The drafters of the constitution may have foreseen this because they also prescribed the dissolution of parliament, as many times as it takes, until the house fully complies with the requirement. As a result, Chief Justice David Maraga recently advised President Uhuru Kenyatta to dissolve the house as per Article 261 of the 2010 constitution.

The chief justice’s advice raises two debates. The first is the political debate. The second, and more important, is the debate on the rule of law. I will focus on the debate on the rule of law.

Parliament’s failure

The drafters of the 2010 constitution foresaw the likelihood of resistance and frustration of the transformative agenda by the beneficiaries of Kenya’s pre-existing social, economic and political structures.

Therefore, they established a default mechanism, comprising four sequential steps, the last of which is the dissolution of parliament by the president in accordance with the advice of the chief justice.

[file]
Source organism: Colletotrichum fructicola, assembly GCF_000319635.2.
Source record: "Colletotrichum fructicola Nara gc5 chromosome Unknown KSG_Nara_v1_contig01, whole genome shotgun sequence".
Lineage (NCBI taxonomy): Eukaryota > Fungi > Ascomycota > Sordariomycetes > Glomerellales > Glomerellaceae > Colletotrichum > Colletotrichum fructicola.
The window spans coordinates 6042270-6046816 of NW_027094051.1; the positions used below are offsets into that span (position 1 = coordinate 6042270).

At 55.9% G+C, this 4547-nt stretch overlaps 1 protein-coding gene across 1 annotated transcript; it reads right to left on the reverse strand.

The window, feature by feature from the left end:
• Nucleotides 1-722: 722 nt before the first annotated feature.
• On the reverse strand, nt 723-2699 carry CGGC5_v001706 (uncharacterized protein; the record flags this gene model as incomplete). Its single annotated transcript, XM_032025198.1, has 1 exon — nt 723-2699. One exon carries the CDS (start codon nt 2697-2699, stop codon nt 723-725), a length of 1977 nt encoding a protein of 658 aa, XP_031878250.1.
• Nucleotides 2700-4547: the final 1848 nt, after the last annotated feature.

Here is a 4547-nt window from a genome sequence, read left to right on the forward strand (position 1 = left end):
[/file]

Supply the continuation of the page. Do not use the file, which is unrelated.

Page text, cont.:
The current state of affairs results from parliament’s failure to enact a law to give effect to the two-thirds gender rule as required by the supreme law. It all began in 2012 when Attorney General Githu Muigai sought an advisory opinion from the Supreme Court on whether the two-thirds gender rule required immediate or progressive implementation.

The Supreme Court held that the two-thirds gender rule required progressive implementation. The Supreme Court also advised parliament to enact the required law on or before August 27, 2015. Parliament failed to enact the required law by that date in spite of the Supreme Court’s advisory opinion, citing lack of quorum and consensus.

This triggered a petition at the High Court under Article 261 (5) of the 2010 constitution.

In June 2015, the High Court ordered the attorney general and the Commission for Implementation of the 2010 Constitution to table a bill before parliament within 40 days. Again, despite the order, parliament did not enact a law. This led to another High Court case on the matter.